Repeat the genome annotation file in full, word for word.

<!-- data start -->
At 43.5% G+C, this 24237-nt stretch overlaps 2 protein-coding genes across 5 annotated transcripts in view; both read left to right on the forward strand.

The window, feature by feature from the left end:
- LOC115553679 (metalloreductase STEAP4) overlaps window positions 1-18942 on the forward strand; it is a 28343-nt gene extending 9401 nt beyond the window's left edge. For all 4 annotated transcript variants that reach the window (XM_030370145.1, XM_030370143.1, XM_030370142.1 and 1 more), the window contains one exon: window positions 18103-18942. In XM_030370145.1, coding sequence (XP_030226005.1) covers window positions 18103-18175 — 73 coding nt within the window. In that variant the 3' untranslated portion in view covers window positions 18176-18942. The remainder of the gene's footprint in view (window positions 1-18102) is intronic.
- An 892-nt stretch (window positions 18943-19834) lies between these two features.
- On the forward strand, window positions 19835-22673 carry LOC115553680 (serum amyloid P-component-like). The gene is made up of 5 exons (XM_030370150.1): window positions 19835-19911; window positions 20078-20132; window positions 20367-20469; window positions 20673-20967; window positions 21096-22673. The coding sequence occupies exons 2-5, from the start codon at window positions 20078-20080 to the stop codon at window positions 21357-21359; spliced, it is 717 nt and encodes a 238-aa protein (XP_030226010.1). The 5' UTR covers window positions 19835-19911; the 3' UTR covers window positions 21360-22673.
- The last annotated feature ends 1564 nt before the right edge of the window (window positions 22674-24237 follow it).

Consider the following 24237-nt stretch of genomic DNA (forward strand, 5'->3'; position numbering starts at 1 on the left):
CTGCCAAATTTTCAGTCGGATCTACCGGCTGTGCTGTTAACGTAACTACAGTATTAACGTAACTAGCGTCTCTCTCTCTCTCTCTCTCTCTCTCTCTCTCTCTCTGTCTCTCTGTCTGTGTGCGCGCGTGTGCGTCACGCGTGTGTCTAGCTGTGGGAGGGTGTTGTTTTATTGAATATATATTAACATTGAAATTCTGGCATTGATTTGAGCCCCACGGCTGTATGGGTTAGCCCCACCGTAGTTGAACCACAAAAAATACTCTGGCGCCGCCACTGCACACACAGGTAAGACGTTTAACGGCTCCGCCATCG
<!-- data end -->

At 43.5% G+C, this 24237-nt stretch overlaps 2 protein-coding genes across 5 annotated transcripts in view; both read left to right on the forward strand.

The window, feature by feature from the left end:
- LOC115553679 (metalloreductase STEAP4) overlaps window positions 1-18942 on the forward strand; it is a 28343-nt gene extending 9401 nt beyond the window's left edge. For all 4 annotated transcript variants that reach the window (XM_030370145.1, XM_030370143.1, XM_030370142.1 and 1 more), the window contains one exon: window positions 18103-18942. In XM_030370145.1, coding sequence (XP_030226005.1) covers window positions 18103-18175 — 73 coding nt within the window. In that variant the 3' untranslated portion in view covers window positions 18176-18942. The remainder of the gene's footprint in view (window positions 1-18102) is intronic.
- An 892-nt stretch (window positions 18943-19834) lies between these two features.
- On the forward strand, window positions 19835-22673 carry LOC115553680 (serum amyloid P-component-like). The gene is made up of 5 exons (XM_030370150.1): window positions 19835-19911; window positions 20078-20132; window positions 20367-20469; window positions 20673-20967; window positions 21096-22673. The coding sequence occupies exons 2-5, from the start codon at window positions 20078-20080 to the stop codon at window positions 21357-21359; spliced, it is 717 nt and encodes a 238-aa protein (XP_030226010.1). The 5' UTR covers window positions 19835-19911; the 3' UTR covers window positions 21360-22673.
- The last annotated feature ends 1564 nt before the right edge of the window (window positions 22674-24237 follow it).

Consider the following 24237-nt stretch of genomic DNA (forward strand, 5'->3'; position numbering starts at 1 on the left):
CTGCCAAATTTTCAGTCGGATCTACCGGCTGTGCTGTTAACGTAACTACAGTATTAACGTAACTAGCGTCTCTCTCTCTCTCTCTCTCTCTCTCTCTCTCTCTCTGTCTCTCTGTCTGTGTGCGCGCGTGTGCGTCACGCGTGTGTCTAGCTGTGGGAGGGTGTTGTTTTATTGAATATATATTAACATTGAAATTCTGGCATTGATTTGAGCCCCACGGCTGTATGGGTTAGCCCCACCGTAGTTGAACCACAAAAAATACTCTGGCGCCGCCACTGCACACACAGGTAAGACGTTTAACGGCTCCGCCATCG